So one of the things I want to talk about at the WisCon "Fanfic 401" panel is marginalization of non-white characters; my principal recent example is Yusuf and Saito from Inception. [*]
And that reminds me of my response to Hawaii Five-0, specifically the fannish reaction that I've seen. I have not seen a single episode of this, though I have heard the occasional thing that makes it sound like I might like it. But, here's the thing, the principal cast consists of four people, as shown in this ridiculous promo image:
I see some fannish activity about this show from people who I keep an eye on for their fic in other fandoms. I will give you three guesses as to which two characters I see 99.95% of the energy focused on; the first two don't count.
And maybe that's not a reflection on the show (remember, haven't seen it). Maybe I'm getting a skewed view of the fandom from the random bits I happen to see. But I truly cannot motivate myself to watch this show where every goddamn reference to it makes me say to myself, "Seriously, fandom? Four team members and you pick the two white guys again?!"
(And, I admit, this isn't helped by one of them being Scott Caan (far right), because, seriously?)
Before commenting, please note: as the title says, I am ranting. If you can honestly tell me that the fandom isn't actually all about the white guys (hell, I won't even demand 50%, just a sizable chunk), go ahead and show your work. But I really don't want to hear explanations, justifications, or defenses. You, personally, reading this? Your reasons for being interested in one character/relationship more than another are your own, they're for you to be happy with or not, and I'm not going to give you a gold star or the Magical Minority Fairy seal of approval or whatever, so please keep them to yourself. I'm talking about my own reaction to the apparent aggregate fannish reaction, which is: very tired.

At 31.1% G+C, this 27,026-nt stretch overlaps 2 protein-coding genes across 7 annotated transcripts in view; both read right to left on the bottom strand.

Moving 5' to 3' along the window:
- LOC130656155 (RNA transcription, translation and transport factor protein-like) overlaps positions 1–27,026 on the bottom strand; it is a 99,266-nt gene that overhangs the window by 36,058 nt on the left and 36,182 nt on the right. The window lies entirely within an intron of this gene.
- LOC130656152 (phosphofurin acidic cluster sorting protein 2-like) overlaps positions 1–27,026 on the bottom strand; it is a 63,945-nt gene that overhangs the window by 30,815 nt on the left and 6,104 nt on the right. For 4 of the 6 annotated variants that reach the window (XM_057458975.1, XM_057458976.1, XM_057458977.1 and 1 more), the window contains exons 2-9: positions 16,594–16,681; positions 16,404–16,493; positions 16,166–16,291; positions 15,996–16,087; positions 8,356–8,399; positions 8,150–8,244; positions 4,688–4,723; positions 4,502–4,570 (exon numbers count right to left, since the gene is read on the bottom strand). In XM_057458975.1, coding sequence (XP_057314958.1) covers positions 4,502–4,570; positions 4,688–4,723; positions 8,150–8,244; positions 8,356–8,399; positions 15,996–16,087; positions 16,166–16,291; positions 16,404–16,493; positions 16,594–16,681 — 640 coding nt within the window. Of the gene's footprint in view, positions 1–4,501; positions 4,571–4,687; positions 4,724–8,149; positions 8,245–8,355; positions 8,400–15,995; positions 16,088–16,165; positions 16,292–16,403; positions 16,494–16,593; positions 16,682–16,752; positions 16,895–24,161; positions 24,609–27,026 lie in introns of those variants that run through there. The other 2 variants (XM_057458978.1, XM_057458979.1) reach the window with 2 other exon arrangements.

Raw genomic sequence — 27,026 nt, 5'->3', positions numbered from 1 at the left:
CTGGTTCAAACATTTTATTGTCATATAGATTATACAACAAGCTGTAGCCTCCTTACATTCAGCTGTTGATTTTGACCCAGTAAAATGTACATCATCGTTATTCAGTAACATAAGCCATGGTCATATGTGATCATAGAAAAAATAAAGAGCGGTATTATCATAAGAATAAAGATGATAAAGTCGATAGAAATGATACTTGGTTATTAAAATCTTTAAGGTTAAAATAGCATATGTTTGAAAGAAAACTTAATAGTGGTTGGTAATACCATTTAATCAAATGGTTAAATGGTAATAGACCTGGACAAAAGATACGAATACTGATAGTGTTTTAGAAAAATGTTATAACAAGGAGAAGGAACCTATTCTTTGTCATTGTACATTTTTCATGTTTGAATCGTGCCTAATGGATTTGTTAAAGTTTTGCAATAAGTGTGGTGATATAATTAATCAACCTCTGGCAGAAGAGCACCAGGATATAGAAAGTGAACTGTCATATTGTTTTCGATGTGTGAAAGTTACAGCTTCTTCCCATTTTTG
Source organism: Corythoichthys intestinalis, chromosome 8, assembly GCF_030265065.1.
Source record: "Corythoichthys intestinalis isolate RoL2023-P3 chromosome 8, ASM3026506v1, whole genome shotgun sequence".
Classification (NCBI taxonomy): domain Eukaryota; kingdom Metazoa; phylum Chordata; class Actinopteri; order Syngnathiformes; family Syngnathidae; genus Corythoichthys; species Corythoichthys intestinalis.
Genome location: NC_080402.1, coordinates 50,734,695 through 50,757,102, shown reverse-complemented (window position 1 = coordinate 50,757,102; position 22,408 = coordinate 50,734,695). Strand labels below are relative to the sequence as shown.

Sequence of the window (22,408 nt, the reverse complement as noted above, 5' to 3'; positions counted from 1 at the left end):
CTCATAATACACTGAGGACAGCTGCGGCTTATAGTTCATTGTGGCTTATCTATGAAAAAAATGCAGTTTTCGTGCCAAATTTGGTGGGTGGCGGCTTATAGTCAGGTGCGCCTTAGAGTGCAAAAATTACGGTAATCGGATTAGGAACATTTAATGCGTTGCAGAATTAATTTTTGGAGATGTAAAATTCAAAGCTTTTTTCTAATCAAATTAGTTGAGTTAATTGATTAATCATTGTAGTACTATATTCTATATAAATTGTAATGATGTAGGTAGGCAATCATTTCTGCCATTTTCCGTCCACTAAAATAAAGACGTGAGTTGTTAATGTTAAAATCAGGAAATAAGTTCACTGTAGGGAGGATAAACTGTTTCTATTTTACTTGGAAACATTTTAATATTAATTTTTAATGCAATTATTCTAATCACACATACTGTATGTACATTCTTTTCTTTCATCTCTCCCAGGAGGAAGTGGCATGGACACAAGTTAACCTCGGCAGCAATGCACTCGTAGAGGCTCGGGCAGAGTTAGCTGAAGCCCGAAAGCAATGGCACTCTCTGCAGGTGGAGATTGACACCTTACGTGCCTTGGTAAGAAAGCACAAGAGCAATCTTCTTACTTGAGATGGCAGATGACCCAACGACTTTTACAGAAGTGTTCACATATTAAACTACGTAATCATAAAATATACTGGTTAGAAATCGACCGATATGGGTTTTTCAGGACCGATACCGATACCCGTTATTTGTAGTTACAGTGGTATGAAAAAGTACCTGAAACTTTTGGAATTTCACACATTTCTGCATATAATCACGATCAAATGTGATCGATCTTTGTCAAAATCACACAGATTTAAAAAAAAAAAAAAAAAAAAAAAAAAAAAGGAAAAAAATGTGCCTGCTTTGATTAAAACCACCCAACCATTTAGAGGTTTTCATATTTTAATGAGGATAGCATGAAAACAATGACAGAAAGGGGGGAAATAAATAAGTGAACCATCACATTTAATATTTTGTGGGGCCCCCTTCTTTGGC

[*] Sadly Sherlock has only one non-white character in its principal cast, and she is not only nasty but gets slut-shamed (well done, show!), so I cannot justly blame her marginalization in fic on fandom alone. (Note, however, that I have not seen that many fics attempting to reclaim her character.) Leverage fandom, at least back when I read it, might be a little bit better about this—Hardison being a geek helps—though I continue to look very side-eyed at the prevalence of Eliot/Nate in this regard. Of course my principal comparison, as the main post suggests, is SGA . . . and that is a topic that will not fit in the bounds of this footnote.